Chapter Summary

Focus of the chapter:

  • Human agricultural revolution
  • Decrease in skull and jaw size
  • Increase in infectious illnesses
  • Changes in skeletal structure resulting from changes in activity patterns

The shift from hunting and gathering to the domestication of plants and animals took place in several independent centers around the world approximately 10,000 yBP. Humans exploited what was native to each area, domesticating different plants and animals in different regions.

The resulting shift to concentrated food resources allowed human population growth, resulting in increased demands on the environment. The costs associated with domestication are environmental degradation and overuse as increasing human numbers pressure the earth’s carrying capacity. However, another result of domestication and population growth was the development of complex technologies and societies.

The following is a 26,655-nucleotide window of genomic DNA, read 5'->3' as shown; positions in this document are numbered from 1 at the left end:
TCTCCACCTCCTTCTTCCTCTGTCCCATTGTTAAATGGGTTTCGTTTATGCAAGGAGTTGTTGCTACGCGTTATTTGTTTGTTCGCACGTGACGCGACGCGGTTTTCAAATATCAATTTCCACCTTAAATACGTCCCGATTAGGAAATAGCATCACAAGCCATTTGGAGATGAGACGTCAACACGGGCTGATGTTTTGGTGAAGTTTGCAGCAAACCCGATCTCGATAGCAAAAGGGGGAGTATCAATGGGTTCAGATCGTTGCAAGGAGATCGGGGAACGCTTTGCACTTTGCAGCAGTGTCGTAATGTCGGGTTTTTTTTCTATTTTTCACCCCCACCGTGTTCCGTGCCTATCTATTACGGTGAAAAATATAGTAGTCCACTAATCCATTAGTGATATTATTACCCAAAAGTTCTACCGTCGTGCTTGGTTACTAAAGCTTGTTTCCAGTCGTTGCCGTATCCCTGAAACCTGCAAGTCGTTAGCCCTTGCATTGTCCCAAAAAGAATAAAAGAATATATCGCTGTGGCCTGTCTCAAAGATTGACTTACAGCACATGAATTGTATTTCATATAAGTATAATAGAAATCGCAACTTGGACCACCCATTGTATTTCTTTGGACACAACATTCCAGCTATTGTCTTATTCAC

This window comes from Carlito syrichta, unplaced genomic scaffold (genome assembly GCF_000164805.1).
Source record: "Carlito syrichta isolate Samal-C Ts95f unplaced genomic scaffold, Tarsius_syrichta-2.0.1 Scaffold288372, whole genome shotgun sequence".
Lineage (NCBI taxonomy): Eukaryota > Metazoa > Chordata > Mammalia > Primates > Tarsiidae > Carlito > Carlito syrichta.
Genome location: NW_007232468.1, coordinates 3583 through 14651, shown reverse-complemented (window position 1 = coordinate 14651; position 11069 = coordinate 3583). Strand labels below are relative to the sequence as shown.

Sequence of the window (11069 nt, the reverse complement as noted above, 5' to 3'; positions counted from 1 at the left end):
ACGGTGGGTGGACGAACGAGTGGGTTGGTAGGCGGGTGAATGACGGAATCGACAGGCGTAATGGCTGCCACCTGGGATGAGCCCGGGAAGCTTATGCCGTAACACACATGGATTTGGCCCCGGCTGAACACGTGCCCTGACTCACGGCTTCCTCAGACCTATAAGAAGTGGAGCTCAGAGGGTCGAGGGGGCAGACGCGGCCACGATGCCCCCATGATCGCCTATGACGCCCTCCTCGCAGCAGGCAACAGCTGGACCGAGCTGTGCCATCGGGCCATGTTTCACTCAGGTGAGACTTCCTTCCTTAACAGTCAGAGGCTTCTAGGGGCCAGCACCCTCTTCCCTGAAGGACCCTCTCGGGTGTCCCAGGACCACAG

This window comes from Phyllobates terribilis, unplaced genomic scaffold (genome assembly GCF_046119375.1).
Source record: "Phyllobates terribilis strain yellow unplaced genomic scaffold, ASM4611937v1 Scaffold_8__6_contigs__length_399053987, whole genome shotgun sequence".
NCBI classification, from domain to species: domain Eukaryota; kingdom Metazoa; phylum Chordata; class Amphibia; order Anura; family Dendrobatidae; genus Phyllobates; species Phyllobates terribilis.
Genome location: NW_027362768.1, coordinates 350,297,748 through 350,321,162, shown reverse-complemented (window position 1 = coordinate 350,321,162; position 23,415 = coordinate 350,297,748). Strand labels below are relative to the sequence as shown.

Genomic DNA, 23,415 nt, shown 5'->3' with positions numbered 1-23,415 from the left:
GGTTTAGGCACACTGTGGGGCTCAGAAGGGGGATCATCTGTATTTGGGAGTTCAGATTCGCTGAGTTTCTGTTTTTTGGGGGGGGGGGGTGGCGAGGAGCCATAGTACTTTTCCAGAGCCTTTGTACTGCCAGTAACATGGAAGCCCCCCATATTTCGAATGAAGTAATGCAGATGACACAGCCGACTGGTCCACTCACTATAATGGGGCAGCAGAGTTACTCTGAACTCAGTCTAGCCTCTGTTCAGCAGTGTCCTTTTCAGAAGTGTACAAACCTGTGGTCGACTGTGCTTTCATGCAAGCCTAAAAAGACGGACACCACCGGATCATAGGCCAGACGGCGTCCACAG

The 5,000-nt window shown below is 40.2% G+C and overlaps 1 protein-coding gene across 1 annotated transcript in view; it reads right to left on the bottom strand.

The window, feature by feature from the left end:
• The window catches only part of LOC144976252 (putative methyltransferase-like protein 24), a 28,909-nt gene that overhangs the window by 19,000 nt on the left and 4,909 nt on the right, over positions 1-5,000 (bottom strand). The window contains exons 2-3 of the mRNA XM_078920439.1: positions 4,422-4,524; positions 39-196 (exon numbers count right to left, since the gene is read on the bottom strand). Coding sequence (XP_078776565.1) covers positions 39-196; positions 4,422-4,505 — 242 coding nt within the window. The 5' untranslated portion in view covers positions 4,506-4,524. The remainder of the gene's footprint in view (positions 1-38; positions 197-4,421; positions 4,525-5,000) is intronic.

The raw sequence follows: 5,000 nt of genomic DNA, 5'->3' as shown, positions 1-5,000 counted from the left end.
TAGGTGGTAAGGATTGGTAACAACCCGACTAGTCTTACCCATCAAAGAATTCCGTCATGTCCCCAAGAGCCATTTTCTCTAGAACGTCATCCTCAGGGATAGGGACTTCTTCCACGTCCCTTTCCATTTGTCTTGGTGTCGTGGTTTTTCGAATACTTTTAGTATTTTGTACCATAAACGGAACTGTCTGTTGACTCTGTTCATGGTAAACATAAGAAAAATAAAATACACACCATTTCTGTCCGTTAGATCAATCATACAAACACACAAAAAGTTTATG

Human physical structure has changed with farming; face and jaw size have decreased as a response to a softer diet. Tooth size has not decreased as rapidly as the face and jaw, leading to dental problems in modern populations. Body size has decreased, becoming overall more gracile and shorter in stature.